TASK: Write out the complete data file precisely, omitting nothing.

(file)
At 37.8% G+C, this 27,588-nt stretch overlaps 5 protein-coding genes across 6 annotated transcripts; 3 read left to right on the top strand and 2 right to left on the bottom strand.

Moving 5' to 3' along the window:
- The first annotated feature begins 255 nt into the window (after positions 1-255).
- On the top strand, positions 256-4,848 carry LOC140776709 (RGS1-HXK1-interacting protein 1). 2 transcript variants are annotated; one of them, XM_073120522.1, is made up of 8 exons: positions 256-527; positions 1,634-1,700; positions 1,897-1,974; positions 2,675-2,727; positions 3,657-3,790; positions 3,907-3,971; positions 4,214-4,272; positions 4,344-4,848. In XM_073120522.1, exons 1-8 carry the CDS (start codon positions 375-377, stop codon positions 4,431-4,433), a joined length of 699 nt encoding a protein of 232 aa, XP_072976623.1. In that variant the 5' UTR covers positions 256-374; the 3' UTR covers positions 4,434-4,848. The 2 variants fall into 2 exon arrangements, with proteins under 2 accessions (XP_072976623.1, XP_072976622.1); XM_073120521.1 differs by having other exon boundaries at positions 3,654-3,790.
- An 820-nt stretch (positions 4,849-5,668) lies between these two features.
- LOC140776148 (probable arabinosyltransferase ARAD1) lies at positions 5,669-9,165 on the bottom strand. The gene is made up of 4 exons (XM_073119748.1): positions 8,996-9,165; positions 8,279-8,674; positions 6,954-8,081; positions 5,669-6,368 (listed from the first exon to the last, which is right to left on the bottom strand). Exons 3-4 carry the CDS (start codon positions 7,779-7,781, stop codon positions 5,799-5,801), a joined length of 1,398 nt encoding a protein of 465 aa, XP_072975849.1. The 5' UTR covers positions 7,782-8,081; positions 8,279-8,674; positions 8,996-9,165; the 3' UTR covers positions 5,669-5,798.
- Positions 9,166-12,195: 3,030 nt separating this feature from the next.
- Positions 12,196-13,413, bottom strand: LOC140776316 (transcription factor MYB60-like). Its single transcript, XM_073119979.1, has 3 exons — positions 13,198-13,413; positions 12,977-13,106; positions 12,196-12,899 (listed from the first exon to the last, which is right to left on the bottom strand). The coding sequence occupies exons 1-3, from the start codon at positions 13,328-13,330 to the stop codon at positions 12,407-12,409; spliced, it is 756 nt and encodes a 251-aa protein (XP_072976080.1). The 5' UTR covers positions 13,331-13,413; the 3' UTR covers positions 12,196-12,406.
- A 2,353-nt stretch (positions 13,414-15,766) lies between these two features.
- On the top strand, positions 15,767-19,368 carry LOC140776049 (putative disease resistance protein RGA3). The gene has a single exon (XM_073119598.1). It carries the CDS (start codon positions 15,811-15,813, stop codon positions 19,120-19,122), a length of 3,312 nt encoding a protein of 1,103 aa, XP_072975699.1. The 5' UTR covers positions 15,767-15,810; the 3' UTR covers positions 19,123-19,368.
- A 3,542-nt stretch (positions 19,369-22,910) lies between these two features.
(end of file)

At 37.8% G+C, this 27,588-nt stretch overlaps 5 protein-coding genes across 6 annotated transcripts; 3 read left to right on the top strand and 2 right to left on the bottom strand.

Moving 5' to 3' along the window:
- The first annotated feature begins 255 nt into the window (after positions 1-255).
- On the top strand, positions 256-4,848 carry LOC140776709 (RGS1-HXK1-interacting protein 1). 2 transcript variants are annotated; one of them, XM_073120522.1, is made up of 8 exons: positions 256-527; positions 1,634-1,700; positions 1,897-1,974; positions 2,675-2,727; positions 3,657-3,790; positions 3,907-3,971; positions 4,214-4,272; positions 4,344-4,848. In XM_073120522.1, exons 1-8 carry the CDS (start codon positions 375-377, stop codon positions 4,431-4,433), a joined length of 699 nt encoding a protein of 232 aa, XP_072976623.1. In that variant the 5' UTR covers positions 256-374; the 3' UTR covers positions 4,434-4,848. The 2 variants fall into 2 exon arrangements, with proteins under 2 accessions (XP_072976623.1, XP_072976622.1); XM_073120521.1 differs by having other exon boundaries at positions 3,654-3,790.
- An 820-nt stretch (positions 4,849-5,668) lies between these two features.
- LOC140776148 (probable arabinosyltransferase ARAD1) lies at positions 5,669-9,165 on the bottom strand. The gene is made up of 4 exons (XM_073119748.1): positions 8,996-9,165; positions 8,279-8,674; positions 6,954-8,081; positions 5,669-6,368 (listed from the first exon to the last, which is right to left on the bottom strand). Exons 3-4 carry the CDS (start codon positions 7,779-7,781, stop codon positions 5,799-5,801), a joined length of 1,398 nt encoding a protein of 465 aa, XP_072975849.1. The 5' UTR covers positions 7,782-8,081; positions 8,279-8,674; positions 8,996-9,165; the 3' UTR covers positions 5,669-5,798.
- Positions 9,166-12,195: 3,030 nt separating this feature from the next.
- Positions 12,196-13,413, bottom strand: LOC140776316 (transcription factor MYB60-like). Its single transcript, XM_073119979.1, has 3 exons — positions 13,198-13,413; positions 12,977-13,106; positions 12,196-12,899 (listed from the first exon to the last, which is right to left on the bottom strand). The coding sequence occupies exons 1-3, from the start codon at positions 13,328-13,330 to the stop codon at positions 12,407-12,409; spliced, it is 756 nt and encodes a 251-aa protein (XP_072976080.1). The 5' UTR covers positions 13,331-13,413; the 3' UTR covers positions 12,196-12,406.
- A 2,353-nt stretch (positions 13,414-15,766) lies between these two features.
- On the top strand, positions 15,767-19,368 carry LOC140776049 (putative disease resistance protein RGA3). The gene has a single exon (XM_073119598.1). It carries the CDS (start codon positions 15,811-15,813, stop codon positions 19,120-19,122), a length of 3,312 nt encoding a protein of 1,103 aa, XP_072975699.1. The 5' UTR covers positions 15,767-15,810; the 3' UTR covers positions 19,123-19,368.
- A 3,542-nt stretch (positions 19,369-22,910) lies between these two features.